But it's easy to feel good right now, when the games haven't begun, the praise is being piled on and the good spirits still linger. What happens if Matheny's inexperience costs him to make some moves that lose the Cardinals some games, or they fall into a long losing streak, or doubt starts creeping in?
To that effect, Mozeliak said: "I really think Mike has the aptitude, the intelligence and the character to withstand this."
But nobody really knows if he can manage in the big leagues -- if he can adequately make all the in-game decisions necessary throughout the course of a game, handle bullpen and bench roles, construct a lineup, keep higher-paid and more-successful players in line, deal with the media and take on the countless other tasks a manager deals with in a 162-game season.
And anybody who believes you can just jump into the job fresh, without any previous coaching experience, and inevitably succeed simply because you're a good leader and communicator is disrespecting the arduous task that the job presents.
"I think any experience is important; experience in general," Matheny said. "I think it's something that I'm eagerly looking forward to, surrounding myself with people to continue to absorb [knowledge]."
The last three Cardinals managers -- a list that includes Whitey Herzog, Joe Torre and La Russa -- had at least made the playoffs before taking on the job in St. Louis. But of the four previous cases in which a first-year manager has taken over for a defending World Series champion, two have happened with the Cardinals, according to the Elias Sports Bureau: Bob O'Farrell in 1927 and Hall of Famer Red Schoendienst in 1965.
Matheny joins newly named White Sox skipper Robin Ventura as the second manager with no coaching experience to be hired in a little over a month. But the White Sox are the type of team that can make that type of move, because they're the type of team that needs a new direction and a fresh start after an underachieving season.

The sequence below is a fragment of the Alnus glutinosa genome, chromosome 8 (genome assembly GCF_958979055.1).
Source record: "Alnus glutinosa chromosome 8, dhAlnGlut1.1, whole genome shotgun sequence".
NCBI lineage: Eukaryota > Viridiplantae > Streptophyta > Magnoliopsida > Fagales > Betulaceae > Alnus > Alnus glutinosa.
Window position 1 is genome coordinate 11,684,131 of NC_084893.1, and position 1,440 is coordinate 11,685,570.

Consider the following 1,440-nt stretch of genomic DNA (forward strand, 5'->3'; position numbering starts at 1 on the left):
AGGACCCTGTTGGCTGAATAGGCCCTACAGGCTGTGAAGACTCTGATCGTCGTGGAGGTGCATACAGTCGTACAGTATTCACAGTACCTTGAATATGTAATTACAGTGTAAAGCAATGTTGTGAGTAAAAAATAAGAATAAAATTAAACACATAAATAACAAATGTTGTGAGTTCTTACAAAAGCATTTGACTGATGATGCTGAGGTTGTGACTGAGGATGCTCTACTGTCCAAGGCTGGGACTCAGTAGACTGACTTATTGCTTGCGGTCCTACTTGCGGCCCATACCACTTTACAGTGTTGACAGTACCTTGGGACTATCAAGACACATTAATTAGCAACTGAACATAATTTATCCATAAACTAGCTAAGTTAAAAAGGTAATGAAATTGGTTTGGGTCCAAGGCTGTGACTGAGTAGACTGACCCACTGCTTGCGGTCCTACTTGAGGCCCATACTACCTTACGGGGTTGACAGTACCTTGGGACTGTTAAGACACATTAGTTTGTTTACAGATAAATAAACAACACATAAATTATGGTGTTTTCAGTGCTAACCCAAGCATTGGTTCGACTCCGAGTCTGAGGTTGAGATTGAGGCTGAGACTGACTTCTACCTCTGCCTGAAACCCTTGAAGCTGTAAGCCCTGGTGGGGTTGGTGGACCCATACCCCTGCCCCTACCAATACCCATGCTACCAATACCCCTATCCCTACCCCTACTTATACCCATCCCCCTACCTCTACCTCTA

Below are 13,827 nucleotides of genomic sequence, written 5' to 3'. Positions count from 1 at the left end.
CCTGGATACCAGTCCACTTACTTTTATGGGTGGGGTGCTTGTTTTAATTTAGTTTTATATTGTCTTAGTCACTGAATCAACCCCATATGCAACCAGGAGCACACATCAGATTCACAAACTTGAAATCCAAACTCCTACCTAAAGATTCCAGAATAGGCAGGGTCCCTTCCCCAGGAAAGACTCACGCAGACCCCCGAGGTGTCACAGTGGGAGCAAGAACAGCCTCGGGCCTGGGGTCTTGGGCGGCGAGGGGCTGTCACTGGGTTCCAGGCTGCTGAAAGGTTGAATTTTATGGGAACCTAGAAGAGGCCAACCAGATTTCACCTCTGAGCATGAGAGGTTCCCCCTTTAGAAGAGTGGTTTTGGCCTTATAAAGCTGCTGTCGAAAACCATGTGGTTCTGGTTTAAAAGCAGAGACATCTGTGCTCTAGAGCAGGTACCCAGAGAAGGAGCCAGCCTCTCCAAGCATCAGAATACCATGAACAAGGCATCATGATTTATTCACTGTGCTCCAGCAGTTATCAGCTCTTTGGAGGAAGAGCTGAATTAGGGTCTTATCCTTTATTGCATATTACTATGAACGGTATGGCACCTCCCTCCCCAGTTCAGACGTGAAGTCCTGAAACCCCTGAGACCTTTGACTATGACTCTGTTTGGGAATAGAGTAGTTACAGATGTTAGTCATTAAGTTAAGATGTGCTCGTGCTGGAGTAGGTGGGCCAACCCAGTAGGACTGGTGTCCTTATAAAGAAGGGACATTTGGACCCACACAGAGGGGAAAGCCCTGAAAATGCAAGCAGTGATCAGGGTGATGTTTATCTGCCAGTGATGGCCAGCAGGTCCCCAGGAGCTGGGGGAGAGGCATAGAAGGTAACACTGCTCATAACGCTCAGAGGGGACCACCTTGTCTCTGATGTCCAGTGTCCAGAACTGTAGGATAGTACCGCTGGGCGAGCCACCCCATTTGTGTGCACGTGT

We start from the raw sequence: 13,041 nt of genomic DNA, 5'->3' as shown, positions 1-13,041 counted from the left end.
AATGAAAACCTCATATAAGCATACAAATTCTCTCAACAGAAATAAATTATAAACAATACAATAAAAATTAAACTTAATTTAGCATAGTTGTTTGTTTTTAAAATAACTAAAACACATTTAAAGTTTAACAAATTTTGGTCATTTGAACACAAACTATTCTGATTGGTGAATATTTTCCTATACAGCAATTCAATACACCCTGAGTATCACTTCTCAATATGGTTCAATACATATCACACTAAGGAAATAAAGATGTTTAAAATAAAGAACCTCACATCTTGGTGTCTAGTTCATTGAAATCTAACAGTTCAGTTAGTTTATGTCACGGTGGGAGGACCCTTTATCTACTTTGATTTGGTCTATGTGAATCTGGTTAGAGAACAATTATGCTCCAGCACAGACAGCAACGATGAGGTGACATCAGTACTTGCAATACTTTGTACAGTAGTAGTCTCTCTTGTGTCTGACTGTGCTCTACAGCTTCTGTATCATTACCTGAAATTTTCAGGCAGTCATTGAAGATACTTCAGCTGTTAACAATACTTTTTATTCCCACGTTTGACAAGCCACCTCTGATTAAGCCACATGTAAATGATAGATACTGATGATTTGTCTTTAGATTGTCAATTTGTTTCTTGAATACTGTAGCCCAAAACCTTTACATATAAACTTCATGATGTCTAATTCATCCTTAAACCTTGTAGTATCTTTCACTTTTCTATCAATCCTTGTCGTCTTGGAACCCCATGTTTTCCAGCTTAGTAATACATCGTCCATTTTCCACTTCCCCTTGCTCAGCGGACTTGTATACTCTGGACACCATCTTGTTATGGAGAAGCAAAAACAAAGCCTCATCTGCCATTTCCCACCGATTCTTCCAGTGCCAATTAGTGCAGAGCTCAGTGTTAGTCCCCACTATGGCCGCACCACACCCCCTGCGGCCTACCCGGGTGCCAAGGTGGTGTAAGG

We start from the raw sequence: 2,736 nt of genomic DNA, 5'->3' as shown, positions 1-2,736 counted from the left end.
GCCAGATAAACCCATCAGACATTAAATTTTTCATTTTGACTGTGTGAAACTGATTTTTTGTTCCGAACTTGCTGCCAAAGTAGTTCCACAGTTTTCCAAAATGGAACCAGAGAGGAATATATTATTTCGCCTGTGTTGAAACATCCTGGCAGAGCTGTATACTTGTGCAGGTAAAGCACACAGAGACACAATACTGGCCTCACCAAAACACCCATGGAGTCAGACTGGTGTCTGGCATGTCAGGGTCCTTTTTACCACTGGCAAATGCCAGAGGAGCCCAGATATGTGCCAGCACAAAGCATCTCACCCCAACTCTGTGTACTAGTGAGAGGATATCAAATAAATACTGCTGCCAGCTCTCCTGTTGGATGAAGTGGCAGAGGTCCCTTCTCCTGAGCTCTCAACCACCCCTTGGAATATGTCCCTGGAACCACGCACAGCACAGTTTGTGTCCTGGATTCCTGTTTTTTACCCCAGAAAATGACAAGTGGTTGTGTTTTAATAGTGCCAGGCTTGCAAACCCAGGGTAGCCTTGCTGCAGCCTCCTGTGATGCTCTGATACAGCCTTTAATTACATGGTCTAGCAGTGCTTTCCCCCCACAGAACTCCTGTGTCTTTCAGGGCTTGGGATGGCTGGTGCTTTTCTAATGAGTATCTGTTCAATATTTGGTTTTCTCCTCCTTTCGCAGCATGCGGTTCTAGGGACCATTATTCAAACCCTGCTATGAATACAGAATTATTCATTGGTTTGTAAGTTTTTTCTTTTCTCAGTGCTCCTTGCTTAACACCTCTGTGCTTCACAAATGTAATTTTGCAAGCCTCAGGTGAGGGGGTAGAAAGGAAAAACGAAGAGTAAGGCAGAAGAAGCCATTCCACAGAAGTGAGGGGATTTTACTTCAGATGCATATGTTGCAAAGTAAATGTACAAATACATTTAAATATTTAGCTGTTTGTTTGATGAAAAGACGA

The Cardinals didn't need a change in direction this drastic.
They didn't need to go from a Hall of Fame manager with 33 years of experience to a 41-year-old skipper who's the youngest in all of baseball and among the greenest.
Maybe Matheny is just that talented. Maybe he's the type of guy who can shorten the learning curve, catch on incredibly quickly and be so good that he seamlessly transitions from special assistant and Spring Training instructor to big league manager of the highest order. Maybe he's more Joe Girardi (National League Manager of the Year just three seasons removed from being a player) than A.J. Hinch (miscast as a skipper and gone after a season and a half with the D-backs).
"I don't think it's going to be the simplest of transitions," Mozeliak admitted, "but I certainly think he's up for it."
But nobody -- not Mozeliak, not any of the players and coaches and executives that have nothing but good things to say about Matheny, not even Matheny himself -- has any real idea if he can actually manage.
On a team like this, and a pool like that, why take the gamble?
Alden Gonzalez is a reporter for MLB.com. Read his columns and his blog, listen to his podcast and follow him on Twitter. This story was not subject to the approval of Major League Baseball or its clubs.